Ministers have been accused of not taking seriously the threat posed to black, Asian and minority ethnic (BAME) Britons by Covid-19, after it was reported that the release of an official review of the issue had been delayed over fears of potential civil unrest.
According to Sky News, officials are concerned about the effect the publication could have amid global anger over the death of George Floyd, an African American man who pleaded for air as a white Minneapolis police officer pressed his knee on his neck.
“It is unacceptable that this review should be delayed without a given date for its publication. BAME communities need answers,” said Marsha de Cordova, the shadow women and equalities secretary.
Citing an unnamed government source, Sky said the release of the Public Health England (PHE) review, due by the end of May, had been pushed back yet further because of “worries” around “current global events”.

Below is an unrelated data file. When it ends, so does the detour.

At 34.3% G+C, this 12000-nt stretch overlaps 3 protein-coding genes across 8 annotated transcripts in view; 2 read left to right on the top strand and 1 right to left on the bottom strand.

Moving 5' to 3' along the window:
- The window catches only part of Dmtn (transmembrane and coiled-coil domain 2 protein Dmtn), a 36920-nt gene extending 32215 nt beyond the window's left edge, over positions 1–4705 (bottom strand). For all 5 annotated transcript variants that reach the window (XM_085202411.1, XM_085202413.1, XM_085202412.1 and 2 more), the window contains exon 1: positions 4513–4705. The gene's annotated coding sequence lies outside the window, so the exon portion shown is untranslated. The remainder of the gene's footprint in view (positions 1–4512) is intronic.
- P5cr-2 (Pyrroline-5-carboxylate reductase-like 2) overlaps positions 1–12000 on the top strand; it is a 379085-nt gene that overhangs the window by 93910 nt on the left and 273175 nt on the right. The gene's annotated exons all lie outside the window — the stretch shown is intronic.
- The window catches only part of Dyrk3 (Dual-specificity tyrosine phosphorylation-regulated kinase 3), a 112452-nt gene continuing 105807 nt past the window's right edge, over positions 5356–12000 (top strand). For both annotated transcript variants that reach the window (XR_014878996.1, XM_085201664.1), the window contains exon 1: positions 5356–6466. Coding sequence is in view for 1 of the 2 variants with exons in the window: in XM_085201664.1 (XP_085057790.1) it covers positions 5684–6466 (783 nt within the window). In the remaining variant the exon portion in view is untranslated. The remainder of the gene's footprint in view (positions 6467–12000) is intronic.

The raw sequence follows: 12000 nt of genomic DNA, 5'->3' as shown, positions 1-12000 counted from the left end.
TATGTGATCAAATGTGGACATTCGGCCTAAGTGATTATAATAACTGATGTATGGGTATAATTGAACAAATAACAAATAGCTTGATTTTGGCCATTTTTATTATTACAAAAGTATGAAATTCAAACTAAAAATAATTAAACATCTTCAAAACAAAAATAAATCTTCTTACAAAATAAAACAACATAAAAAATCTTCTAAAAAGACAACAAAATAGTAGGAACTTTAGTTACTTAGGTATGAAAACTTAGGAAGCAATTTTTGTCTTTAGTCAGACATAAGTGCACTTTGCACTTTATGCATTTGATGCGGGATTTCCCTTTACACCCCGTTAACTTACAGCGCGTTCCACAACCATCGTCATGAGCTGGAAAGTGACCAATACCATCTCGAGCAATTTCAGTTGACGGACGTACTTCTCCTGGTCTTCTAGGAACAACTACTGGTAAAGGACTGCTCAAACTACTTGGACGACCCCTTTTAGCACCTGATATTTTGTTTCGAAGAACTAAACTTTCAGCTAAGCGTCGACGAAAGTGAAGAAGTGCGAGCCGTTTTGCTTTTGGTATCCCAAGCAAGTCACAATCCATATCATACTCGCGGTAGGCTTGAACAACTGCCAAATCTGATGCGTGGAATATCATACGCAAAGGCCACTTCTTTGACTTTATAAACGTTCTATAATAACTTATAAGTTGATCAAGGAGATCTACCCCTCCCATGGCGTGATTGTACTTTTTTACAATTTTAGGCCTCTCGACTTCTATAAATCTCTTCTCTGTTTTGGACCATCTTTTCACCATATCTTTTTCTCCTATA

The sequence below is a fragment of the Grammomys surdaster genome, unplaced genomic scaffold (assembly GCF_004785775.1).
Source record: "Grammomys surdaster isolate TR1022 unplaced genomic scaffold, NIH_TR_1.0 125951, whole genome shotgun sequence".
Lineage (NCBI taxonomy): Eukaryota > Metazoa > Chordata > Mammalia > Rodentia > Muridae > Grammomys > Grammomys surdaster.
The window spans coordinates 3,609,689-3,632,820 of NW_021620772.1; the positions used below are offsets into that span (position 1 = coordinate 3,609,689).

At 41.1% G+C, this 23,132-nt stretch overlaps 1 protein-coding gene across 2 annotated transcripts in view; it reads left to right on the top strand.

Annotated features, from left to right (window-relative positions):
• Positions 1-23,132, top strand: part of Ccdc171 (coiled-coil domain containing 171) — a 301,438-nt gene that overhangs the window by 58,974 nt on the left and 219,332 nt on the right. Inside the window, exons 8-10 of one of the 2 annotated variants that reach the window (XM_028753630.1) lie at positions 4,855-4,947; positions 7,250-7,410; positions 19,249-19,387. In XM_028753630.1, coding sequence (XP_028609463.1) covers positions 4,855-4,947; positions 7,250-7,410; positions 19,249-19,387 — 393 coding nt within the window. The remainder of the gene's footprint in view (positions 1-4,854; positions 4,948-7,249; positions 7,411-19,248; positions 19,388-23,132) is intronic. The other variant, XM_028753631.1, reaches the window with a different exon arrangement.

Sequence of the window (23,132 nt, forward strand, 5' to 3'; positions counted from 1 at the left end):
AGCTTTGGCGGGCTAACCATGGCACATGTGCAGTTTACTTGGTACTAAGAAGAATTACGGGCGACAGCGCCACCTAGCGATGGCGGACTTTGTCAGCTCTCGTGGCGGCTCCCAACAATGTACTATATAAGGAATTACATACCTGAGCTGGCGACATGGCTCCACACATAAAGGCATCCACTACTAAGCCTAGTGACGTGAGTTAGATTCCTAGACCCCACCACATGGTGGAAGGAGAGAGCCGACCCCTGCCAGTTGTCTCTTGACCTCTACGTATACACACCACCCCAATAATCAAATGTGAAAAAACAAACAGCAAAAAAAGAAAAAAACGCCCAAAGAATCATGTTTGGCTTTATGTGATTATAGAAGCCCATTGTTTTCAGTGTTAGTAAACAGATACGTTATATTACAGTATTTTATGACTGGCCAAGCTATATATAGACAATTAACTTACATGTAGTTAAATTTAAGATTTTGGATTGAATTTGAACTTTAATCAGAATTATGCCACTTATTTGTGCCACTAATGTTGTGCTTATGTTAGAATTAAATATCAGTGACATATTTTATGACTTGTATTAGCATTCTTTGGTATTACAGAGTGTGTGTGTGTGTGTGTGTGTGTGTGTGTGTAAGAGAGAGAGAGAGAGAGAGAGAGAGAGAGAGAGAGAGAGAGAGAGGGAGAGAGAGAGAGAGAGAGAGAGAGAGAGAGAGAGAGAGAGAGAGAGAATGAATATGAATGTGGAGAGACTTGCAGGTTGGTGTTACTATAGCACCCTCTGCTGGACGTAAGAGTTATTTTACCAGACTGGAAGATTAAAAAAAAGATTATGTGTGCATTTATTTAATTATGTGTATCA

The source was quoted as saying there were concerns in Whitehall about the “close proximity to the current situation in America”, where protesters are demanding an end to police violence against black people. The source reportedly said it would be a “bad combination” if the review was released amid such tensions.
De Cordova added: “There is a gross irony in delaying the release of a report into the unequal suffering of the BAME community, on the basis of global events that relate to the suffering of black communities around the world.
“If anything, recent events make the release of this report all the more urgent. If the government is serious about tackling racial injustice, they should not be shying away from understanding into why these injustices exist.”
The review was commissioned to analyse how factors such as ethnicity, obesity and gender can affect people’s vulnerability to Covid-19. Health bosses sought “insight” after reports that deaths among BAME communities were disproportionately high.
Announcing the launch of the review in early May, the health secretary, Matt Hancock, said: “We recognise that there has been a disproportionately high number of people from black and ethnic minority backgrounds who have passed away, especially among care workers and those in the NHS.”
Asked to confirm the Sky report on Monday evening, PHE would only say: “The report will be published shortly.”